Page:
As per Orwell’s essay, it’s actually rather harder and more time-consuming to do than just chuck words at the page and seeing which stick, but I also like the old Churchill line – “This report, by its very length, defends itself against ever being read”.

  21. Tim N, I’m sure Olly has his fans and that some Times hacks might support him on twatter, but there’s about 20 comments. I doubt anyone likes him that much…

    Imagine living next to the fucker! I bet his garden is full of 70 ft leylandii he’s grown to get back at the neighbour who gently mocked his choice of tie five years ago.

  22. Actually, Kamm’s conduct on Twitter seems to swing between arselicking various journalists and scholars he admires and making vindictive remarks at those he considers beneath him. He’d make a cracking corporate manager, come to think of it.

  23. “with a plumb in their throat”: do you mean a plumb bob?

    Very engineery.

    Or are you referring to plum in the mouth accents? Do they still exist? I’m not sure I’ve heard the real thing in years, save for a few occasions when I’ve heard ancients chatting. On the whole I find it easier to make out what those codgers say than The Young, whose consonants and cadences are all wrong. I’d complain of their vowels too, if they had any, but mainly they deploy diphthongs. S u ay way ow.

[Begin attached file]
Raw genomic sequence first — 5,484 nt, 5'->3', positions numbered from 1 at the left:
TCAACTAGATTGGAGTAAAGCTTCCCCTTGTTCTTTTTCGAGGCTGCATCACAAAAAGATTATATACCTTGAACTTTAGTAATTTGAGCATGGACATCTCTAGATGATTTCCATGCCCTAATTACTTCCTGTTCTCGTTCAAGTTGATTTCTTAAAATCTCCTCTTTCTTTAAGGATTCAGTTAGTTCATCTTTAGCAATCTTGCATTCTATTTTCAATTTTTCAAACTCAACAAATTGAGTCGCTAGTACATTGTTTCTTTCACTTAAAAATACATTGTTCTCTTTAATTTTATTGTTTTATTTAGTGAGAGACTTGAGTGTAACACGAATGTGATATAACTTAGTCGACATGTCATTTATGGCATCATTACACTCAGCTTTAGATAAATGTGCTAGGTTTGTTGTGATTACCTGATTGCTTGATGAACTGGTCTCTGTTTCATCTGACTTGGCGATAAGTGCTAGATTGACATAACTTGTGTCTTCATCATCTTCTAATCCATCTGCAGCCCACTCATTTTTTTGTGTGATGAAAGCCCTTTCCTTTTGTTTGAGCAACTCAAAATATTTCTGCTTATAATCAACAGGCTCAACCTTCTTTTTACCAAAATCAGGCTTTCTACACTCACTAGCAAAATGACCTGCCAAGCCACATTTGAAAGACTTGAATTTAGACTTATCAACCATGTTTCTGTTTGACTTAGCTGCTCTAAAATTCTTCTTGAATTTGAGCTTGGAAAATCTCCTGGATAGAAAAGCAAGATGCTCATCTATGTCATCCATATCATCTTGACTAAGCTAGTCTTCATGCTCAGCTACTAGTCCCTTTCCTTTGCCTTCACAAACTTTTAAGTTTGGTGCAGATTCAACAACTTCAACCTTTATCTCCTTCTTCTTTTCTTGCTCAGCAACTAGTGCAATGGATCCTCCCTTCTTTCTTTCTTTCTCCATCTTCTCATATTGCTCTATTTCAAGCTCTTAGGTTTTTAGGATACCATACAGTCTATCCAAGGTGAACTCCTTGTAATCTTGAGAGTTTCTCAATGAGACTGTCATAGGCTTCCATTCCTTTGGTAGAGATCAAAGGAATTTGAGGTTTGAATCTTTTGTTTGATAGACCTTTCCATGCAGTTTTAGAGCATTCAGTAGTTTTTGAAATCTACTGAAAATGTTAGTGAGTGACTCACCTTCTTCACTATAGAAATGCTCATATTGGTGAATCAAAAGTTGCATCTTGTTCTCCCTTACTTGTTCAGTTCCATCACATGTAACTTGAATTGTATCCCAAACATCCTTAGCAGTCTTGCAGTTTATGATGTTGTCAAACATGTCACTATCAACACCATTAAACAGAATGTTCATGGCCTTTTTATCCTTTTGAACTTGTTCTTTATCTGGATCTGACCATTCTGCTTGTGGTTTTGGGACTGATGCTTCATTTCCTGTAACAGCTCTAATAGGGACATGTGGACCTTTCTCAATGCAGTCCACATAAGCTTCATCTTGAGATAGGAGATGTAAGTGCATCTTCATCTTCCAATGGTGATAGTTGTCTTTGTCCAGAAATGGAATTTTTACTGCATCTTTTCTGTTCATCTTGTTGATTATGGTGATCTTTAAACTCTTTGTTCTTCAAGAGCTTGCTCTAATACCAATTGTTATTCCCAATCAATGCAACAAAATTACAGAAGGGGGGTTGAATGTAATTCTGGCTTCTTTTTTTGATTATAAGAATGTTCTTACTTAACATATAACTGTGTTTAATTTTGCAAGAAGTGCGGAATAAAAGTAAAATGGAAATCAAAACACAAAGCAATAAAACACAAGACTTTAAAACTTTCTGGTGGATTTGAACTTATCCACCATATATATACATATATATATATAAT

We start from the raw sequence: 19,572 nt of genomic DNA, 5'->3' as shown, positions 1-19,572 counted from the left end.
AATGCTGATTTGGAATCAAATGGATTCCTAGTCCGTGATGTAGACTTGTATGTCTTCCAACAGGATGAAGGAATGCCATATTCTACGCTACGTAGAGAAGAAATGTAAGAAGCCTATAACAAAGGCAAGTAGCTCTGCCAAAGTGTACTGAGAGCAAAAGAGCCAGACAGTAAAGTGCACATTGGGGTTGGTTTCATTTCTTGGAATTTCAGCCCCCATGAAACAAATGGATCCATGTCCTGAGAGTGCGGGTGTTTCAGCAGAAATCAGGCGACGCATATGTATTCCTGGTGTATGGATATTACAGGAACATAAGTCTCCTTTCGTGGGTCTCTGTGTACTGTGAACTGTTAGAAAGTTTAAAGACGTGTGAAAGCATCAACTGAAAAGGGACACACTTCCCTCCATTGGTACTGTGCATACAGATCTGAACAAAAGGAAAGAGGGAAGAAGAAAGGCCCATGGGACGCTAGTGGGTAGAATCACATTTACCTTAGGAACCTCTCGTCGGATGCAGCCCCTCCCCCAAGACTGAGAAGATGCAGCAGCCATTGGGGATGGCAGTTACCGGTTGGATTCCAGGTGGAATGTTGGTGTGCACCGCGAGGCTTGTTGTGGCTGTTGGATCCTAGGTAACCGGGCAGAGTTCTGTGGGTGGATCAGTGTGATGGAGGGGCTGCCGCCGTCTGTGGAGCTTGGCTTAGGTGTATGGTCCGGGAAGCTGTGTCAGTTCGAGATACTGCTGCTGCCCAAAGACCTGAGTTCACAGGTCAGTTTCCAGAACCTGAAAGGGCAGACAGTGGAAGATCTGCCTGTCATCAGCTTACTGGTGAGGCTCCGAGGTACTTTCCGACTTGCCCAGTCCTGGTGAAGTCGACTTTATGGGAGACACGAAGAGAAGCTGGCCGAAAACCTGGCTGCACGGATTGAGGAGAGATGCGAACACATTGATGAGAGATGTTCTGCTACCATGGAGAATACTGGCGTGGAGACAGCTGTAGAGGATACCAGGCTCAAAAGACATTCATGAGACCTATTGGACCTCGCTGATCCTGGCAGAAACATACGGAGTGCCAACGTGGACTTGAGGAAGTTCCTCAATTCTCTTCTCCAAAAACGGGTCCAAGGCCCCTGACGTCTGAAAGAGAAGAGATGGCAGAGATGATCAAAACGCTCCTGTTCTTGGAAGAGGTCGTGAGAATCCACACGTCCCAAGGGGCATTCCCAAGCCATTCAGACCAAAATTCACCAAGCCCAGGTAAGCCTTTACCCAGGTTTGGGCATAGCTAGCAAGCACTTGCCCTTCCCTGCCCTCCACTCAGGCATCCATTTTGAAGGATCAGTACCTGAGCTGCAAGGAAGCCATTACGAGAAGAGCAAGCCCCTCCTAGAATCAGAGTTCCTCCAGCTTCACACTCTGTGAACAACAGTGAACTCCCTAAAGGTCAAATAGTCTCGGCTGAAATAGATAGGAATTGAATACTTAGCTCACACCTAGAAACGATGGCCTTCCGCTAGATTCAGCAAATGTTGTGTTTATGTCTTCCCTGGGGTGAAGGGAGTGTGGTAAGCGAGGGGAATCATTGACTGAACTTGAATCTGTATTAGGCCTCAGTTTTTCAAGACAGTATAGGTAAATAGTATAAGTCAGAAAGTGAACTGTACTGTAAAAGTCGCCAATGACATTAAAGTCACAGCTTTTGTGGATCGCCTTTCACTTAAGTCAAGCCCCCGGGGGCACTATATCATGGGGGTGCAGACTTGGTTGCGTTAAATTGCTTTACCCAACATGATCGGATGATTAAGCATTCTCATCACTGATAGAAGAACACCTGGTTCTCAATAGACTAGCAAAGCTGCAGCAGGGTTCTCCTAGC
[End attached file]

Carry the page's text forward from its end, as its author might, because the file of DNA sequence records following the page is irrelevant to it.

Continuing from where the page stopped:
24. Kamm and I were at university at the same time and, while I didn’t know him, I knew a couple of people who did.

    They described him as “pompous”. I remember thinking at the time that acquiring that label, while still an undergraduate, requires an uncommon amount of self-regard.

    I’m guessing the whole issue is problematic.

  25. Social Justice Warrior

    Orwell didn’t really mean it when he wrote “Never use the passive where you can use the active.”. See pp20-21 here.

  26. @ Mr Ecks
    The witch-king of Angmar has/had enough gravitas to destroy kingdoms – it is granting unwarranted status to Oliver Kamm to mention him on the same page.